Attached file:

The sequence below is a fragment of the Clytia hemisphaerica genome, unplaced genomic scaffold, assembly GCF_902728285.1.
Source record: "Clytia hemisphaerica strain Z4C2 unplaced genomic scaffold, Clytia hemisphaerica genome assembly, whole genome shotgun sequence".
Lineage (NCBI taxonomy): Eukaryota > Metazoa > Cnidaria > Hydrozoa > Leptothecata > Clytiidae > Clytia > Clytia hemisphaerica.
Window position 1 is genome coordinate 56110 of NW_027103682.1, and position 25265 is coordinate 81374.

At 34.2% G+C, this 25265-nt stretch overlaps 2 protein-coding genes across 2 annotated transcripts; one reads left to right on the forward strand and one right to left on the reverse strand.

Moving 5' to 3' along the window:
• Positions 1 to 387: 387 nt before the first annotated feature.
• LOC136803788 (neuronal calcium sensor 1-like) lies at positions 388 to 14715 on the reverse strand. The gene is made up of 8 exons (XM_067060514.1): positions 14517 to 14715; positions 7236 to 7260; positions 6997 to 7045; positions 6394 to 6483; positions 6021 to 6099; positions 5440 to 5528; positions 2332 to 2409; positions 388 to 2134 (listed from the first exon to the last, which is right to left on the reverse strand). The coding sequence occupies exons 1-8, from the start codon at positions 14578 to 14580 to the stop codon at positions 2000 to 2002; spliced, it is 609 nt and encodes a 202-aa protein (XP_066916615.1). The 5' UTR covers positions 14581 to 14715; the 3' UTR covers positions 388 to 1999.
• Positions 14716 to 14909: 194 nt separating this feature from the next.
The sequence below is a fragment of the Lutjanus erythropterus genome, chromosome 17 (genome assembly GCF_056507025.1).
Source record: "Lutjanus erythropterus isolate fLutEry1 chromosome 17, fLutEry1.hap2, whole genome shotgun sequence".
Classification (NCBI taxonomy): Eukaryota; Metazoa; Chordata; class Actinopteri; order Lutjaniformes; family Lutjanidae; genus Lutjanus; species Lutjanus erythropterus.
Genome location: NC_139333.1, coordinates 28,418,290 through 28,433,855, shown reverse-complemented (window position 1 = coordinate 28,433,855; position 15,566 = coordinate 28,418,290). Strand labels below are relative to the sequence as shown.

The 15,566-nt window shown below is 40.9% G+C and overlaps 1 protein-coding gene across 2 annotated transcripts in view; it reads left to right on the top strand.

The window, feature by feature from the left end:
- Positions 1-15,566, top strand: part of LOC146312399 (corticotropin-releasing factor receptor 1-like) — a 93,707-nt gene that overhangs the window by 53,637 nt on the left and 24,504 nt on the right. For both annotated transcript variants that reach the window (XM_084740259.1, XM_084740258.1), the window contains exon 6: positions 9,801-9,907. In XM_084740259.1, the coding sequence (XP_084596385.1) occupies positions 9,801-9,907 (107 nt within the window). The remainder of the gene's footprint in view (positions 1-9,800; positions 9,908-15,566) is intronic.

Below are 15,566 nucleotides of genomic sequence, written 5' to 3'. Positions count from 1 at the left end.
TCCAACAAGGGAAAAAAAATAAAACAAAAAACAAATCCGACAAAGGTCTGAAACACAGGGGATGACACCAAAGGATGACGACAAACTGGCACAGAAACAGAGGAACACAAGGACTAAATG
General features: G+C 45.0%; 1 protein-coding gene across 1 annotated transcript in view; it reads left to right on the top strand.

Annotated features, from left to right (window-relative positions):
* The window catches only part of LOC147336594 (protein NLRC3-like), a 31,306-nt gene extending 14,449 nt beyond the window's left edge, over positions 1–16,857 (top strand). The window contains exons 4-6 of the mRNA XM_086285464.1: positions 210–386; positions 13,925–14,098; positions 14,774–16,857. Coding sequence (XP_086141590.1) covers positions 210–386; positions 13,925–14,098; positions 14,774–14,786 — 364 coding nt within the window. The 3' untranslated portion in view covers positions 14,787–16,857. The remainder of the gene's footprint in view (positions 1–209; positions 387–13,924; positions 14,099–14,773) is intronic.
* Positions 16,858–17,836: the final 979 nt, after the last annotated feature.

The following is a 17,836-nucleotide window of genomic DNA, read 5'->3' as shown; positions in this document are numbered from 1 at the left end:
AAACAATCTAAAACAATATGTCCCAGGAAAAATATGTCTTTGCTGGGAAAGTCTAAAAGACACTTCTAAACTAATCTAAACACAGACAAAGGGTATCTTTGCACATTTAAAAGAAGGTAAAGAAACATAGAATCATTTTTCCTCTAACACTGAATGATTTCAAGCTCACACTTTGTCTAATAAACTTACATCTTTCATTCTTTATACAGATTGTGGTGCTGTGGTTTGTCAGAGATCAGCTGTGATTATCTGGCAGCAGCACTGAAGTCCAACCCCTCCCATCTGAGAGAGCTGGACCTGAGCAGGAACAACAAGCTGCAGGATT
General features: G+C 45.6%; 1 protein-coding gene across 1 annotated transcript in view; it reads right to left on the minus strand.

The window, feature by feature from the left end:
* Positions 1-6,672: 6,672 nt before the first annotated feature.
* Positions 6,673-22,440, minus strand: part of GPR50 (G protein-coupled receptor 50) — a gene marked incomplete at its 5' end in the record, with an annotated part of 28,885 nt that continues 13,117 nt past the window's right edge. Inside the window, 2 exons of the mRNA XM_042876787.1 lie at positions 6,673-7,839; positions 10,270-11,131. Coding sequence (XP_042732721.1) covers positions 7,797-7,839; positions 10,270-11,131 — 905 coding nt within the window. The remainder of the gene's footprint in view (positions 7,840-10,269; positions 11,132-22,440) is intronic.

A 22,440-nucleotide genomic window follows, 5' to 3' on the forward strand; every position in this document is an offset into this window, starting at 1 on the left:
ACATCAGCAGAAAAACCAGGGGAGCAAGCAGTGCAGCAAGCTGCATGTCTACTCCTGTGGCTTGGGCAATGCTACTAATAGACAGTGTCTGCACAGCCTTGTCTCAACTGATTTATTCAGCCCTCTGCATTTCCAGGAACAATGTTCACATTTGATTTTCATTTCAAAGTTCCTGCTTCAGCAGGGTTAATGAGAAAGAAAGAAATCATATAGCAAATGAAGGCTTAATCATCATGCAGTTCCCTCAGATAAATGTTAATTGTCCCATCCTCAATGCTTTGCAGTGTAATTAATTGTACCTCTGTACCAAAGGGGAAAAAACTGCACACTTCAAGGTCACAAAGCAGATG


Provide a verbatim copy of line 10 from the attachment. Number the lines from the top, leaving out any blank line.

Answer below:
The sequence below is a fragment of the Lutjanus erythropterus genome, chromosome 17 (genome assembly GCF_056507025.1).